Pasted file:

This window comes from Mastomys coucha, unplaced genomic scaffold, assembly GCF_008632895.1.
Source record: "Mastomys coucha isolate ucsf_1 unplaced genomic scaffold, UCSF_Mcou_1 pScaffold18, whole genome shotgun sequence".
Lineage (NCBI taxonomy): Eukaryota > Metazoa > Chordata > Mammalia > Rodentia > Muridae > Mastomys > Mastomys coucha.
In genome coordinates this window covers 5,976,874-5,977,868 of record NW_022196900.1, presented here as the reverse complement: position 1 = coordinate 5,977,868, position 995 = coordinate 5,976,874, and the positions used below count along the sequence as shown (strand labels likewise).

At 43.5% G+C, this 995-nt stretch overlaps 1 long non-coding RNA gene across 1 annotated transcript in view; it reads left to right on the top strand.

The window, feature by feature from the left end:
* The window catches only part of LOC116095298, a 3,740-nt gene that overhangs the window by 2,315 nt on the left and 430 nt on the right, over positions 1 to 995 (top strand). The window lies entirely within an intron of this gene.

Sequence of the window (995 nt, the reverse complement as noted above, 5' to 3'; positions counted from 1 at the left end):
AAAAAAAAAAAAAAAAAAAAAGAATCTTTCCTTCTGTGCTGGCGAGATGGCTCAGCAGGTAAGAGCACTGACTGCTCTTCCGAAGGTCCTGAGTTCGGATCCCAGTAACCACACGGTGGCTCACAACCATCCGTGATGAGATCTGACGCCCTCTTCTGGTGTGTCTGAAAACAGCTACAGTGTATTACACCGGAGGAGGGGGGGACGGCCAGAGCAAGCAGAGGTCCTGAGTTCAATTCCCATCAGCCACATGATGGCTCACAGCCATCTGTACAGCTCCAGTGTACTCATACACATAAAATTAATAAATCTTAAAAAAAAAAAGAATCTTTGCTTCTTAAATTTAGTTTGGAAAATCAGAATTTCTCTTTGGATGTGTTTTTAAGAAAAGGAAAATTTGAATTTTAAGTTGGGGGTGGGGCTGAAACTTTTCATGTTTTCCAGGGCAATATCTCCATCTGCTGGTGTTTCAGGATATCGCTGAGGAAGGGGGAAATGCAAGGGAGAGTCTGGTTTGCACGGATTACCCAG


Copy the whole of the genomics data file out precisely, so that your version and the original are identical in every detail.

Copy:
This window comes from Mastomys coucha, unplaced genomic scaffold, assembly GCF_008632895.1.
Source record: "Mastomys coucha isolate ucsf_1 unplaced genomic scaffold, UCSF_Mcou_1 pScaffold18, whole genome shotgun sequence".
Lineage (NCBI taxonomy): Eukaryota > Metazoa > Chordata > Mammalia > Rodentia > Muridae > Mastomys > Mastomys coucha.
In genome coordinates this window covers 5,976,874-5,977,868 of record NW_022196900.1, presented here as the reverse complement: position 1 = coordinate 5,977,868, position 995 = coordinate 5,976,874, and the positions used below count along the sequence as shown (strand labels likewise).

At 43.5% G+C, this 995-nt stretch overlaps 1 long non-coding RNA gene across 1 annotated transcript in view; it reads left to right on the top strand.

The window, feature by feature from the left end:
* The window catches only part of LOC116095298, a 3,740-nt gene that overhangs the window by 2,315 nt on the left and 430 nt on the right, over positions 1 to 995 (top strand). The window lies entirely within an intron of this gene.

Sequence of the window (995 nt, the reverse complement as noted above, 5' to 3'; positions counted from 1 at the left end):
AAAAAAAAAAAAAAAAAAAAAGAATCTTTCCTTCTGTGCTGGCGAGATGGCTCAGCAGGTAAGAGCACTGACTGCTCTTCCGAAGGTCCTGAGTTCGGATCCCAGTAACCACACGGTGGCTCACAACCATCCGTGATGAGATCTGACGCCCTCTTCTGGTGTGTCTGAAAACAGCTACAGTGTATTACACCGGAGGAGGGGGGGACGGCCAGAGCAAGCAGAGGTCCTGAGTTCAATTCCCATCAGCCACATGATGGCTCACAGCCATCTGTACAGCTCCAGTGTACTCATACACATAAAATTAATAAATCTTAAAAAAAAAAAGAATCTTTGCTTCTTAAATTTAGTTTGGAAAATCAGAATTTCTCTTTGGATGTGTTTTTAAGAAAAGGAAAATTTGAATTTTAAGTTGGGGGTGGGGCTGAAACTTTTCATGTTTTCCAGGGCAATATCTCCATCTGCTGGTGTTTCAGGATATCGCTGAGGAAGGGGGAAATGCAAGGGAGAGTCTGGTTTGCACGGATTACCCAG